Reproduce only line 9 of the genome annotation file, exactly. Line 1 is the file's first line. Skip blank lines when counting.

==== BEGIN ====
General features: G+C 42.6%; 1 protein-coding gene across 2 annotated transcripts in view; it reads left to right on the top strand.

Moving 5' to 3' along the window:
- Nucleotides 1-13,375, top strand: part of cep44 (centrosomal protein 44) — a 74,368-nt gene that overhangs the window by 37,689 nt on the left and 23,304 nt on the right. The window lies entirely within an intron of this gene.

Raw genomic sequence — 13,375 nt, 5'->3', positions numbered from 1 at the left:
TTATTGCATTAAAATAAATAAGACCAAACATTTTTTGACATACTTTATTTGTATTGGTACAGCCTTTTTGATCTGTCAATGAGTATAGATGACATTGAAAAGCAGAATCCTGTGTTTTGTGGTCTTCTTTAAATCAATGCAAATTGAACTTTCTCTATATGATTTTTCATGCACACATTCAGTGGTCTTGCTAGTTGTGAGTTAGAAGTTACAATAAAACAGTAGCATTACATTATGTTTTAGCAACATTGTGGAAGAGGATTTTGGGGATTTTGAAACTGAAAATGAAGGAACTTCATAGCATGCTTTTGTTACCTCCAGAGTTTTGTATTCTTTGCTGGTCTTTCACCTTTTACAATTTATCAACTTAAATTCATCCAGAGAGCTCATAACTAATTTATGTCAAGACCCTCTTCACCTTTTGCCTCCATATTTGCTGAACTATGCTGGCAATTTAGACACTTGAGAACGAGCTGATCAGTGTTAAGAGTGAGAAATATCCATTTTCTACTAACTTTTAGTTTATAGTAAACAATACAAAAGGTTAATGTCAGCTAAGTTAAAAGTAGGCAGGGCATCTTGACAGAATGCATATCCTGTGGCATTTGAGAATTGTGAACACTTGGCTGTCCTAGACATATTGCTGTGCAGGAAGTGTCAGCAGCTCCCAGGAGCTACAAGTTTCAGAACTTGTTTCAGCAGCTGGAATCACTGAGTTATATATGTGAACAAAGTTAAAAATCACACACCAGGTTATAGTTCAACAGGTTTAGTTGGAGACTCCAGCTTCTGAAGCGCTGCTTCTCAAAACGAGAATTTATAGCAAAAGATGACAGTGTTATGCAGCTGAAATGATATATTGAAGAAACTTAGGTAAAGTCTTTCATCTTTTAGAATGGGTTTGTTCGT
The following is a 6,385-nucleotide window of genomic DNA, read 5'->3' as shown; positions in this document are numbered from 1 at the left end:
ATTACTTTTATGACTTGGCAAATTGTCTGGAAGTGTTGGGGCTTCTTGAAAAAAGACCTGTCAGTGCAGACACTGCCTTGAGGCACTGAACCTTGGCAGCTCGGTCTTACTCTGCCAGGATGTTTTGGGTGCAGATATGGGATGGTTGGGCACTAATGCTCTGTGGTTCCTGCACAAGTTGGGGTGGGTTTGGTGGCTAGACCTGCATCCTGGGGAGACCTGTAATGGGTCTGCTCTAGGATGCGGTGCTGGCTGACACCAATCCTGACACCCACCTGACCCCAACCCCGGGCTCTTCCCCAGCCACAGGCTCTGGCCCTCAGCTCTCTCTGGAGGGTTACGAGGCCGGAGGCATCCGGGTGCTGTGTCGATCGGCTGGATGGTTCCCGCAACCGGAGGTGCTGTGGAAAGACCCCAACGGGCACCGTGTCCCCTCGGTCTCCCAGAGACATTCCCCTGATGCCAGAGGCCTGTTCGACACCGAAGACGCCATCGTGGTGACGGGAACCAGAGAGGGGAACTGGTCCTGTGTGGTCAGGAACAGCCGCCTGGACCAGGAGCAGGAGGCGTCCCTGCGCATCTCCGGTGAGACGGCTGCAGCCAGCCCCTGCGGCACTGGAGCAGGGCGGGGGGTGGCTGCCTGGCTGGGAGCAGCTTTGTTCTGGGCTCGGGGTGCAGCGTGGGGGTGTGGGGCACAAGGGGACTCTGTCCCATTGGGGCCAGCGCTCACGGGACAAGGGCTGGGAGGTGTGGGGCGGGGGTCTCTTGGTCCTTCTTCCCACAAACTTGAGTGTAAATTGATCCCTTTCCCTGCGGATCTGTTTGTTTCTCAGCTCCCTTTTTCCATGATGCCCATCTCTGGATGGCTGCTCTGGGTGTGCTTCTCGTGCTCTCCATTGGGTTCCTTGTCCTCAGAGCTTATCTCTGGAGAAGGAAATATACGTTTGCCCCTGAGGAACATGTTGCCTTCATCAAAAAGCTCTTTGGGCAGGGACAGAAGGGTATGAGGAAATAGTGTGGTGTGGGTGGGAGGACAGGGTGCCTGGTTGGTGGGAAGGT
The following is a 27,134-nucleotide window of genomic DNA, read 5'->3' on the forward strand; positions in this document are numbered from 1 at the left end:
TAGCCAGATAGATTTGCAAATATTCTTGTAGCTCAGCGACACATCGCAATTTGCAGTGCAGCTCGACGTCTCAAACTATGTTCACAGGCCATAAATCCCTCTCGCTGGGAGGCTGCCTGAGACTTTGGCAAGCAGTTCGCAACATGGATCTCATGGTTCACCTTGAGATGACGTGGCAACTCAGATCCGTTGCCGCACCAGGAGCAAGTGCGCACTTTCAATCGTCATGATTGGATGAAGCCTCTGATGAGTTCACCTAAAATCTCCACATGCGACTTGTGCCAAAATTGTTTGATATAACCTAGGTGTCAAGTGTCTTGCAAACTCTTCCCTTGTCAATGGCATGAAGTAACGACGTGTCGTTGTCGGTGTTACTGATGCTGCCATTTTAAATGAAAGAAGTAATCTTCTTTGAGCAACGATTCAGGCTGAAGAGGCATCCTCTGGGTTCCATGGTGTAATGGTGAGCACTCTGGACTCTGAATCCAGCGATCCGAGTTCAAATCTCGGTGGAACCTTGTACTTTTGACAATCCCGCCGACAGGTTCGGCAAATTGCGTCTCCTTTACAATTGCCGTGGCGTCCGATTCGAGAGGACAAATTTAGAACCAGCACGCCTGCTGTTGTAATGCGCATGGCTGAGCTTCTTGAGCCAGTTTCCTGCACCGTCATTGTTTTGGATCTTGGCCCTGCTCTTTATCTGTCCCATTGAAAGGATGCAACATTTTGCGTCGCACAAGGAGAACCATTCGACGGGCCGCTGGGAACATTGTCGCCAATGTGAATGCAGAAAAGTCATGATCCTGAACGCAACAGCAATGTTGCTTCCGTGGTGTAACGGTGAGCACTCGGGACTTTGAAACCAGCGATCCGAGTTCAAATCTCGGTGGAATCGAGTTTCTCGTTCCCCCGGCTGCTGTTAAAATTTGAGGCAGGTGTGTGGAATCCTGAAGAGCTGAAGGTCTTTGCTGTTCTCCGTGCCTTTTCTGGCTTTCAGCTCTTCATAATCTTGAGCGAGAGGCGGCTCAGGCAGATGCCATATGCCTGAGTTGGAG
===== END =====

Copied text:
TAGCCAGATAGATTTGCAAATATTCTTGTAGCTCAGCGACACATCGCAATTTGCAGTGCAGCTCGACGTCTCAAACTATGTTCACAGGCCATAAATCCCTCTCGCTGGGAGGCTGCCTGAGACTTTGGCAAGCAGTTCGCAACATGGATCTCATGGTTCACCTTGAGATGACGTGGCAACTCAGATCCGTTGCCGCACCAGGAGCAAGTGCGCACTTTCAATCGTCATGATTGGATGAAGCCTCTGATGAGTTCACCTAAAATCTCCACATGCGACTTGTGCCAAAATTGTTTGATATAACCTAGGTGTCAAGTGTCTTGCAAACTCTTCCCTTGTCAATGGCATGAAGTAACGACGTGTCGTTGTCGGTGTTACTGATGCTGCCATTTTAAATGAAAGAAGTAATCTTCTTTGAGCAACGATTCAGGCTGAAGAGGCATCCTCTGGGTTCCATGGTGTAATGGTGAGCACTCTGGACTCTGAATCCAGCGATCCGAGTTCAAATCTCGGTGGAACCTTGTACTTTTGACAATCCCGCCGACAGGTTCGGCAAATTGCGTCTCCTTTACAATTGCCGTGGCGTCCGATTCGAGAGGACAAATTTAGAACCAGCACGCCTGCTGTTGTAATGCGCATGGCTGAGCTTCTTGAGCCAGTTTCCTGCACCGTCATTGTTTTGGATCTTGGCCCTGCTCTTTATCTGTCCCATTGAAAGGATGCAACATTTTGCGTCGCACAAGGAGAACCATTCGACGGGCCGCTGGGAACATTGTCGCCAATGTGAATGCAGAAAAGTCATGATCCTGAACGCAACAGCAATGTTGCTTCCGTGGTGTAACGGTGAGCACTCGGGACTTTGAAACCAGCGATCCGAGTTCAAATCTCGGTGGAATCGAGTTTCTCGTTCCCCCGGCTGCTGTTAAAATTTGAGGCAGGTGTGTGGAATCCTGAAGAGCTGAAGGTCTTTGCTGTTCTCCGTGCCTTTTCTGGCTTTCAGCTCTTCATAATCTTGAGCGAGAGGCGGCTCAGGCAGATGCCATATGCCTGAGTTGGAG